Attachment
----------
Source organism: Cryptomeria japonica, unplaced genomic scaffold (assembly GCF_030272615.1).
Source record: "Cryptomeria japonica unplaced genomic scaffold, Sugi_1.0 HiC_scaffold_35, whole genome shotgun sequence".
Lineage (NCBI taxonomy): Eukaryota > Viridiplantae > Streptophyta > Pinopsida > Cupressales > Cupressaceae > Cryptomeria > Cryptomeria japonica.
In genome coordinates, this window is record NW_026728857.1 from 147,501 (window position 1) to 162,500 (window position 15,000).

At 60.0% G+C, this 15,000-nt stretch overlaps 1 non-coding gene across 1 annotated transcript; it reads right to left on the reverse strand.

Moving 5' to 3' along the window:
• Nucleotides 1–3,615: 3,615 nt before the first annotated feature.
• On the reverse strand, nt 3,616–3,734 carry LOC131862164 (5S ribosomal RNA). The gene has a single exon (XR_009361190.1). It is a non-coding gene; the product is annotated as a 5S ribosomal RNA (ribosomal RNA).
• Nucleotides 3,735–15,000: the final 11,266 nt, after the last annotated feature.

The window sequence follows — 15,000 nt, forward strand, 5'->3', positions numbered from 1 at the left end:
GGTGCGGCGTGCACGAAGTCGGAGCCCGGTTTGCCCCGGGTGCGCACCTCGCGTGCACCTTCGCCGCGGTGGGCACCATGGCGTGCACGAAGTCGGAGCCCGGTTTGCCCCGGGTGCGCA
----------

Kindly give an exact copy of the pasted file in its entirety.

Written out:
Source organism: Cryptomeria japonica, unplaced genomic scaffold (assembly GCF_030272615.1).
Source record: "Cryptomeria japonica unplaced genomic scaffold, Sugi_1.0 HiC_scaffold_35, whole genome shotgun sequence".
Lineage (NCBI taxonomy): Eukaryota > Viridiplantae > Streptophyta > Pinopsida > Cupressales > Cupressaceae > Cryptomeria > Cryptomeria japonica.
In genome coordinates, this window is record NW_026728857.1 from 147,501 (window position 1) to 162,500 (window position 15,000).

At 60.0% G+C, this 15,000-nt stretch overlaps 1 non-coding gene across 1 annotated transcript; it reads right to left on the reverse strand.

Moving 5' to 3' along the window:
• Nucleotides 1–3,615: 3,615 nt before the first annotated feature.
• On the reverse strand, nt 3,616–3,734 carry LOC131862164 (5S ribosomal RNA). The gene has a single exon (XR_009361190.1). It is a non-coding gene; the product is annotated as a 5S ribosomal RNA (ribosomal RNA).
• Nucleotides 3,735–15,000: the final 11,266 nt, after the last annotated feature.

The window sequence follows — 15,000 nt, forward strand, 5'->3', positions numbered from 1 at the left end:
GGTGCGGCGTGCACGAAGTCGGAGCCCGGTTTGCCCCGGGTGCGCACCTCGCGTGCACCTTCGCCGCGGTGGGCACCATGGCGTGCACGAAGTCGGAGCCCGGTTTGCCCCGGGTGCGCA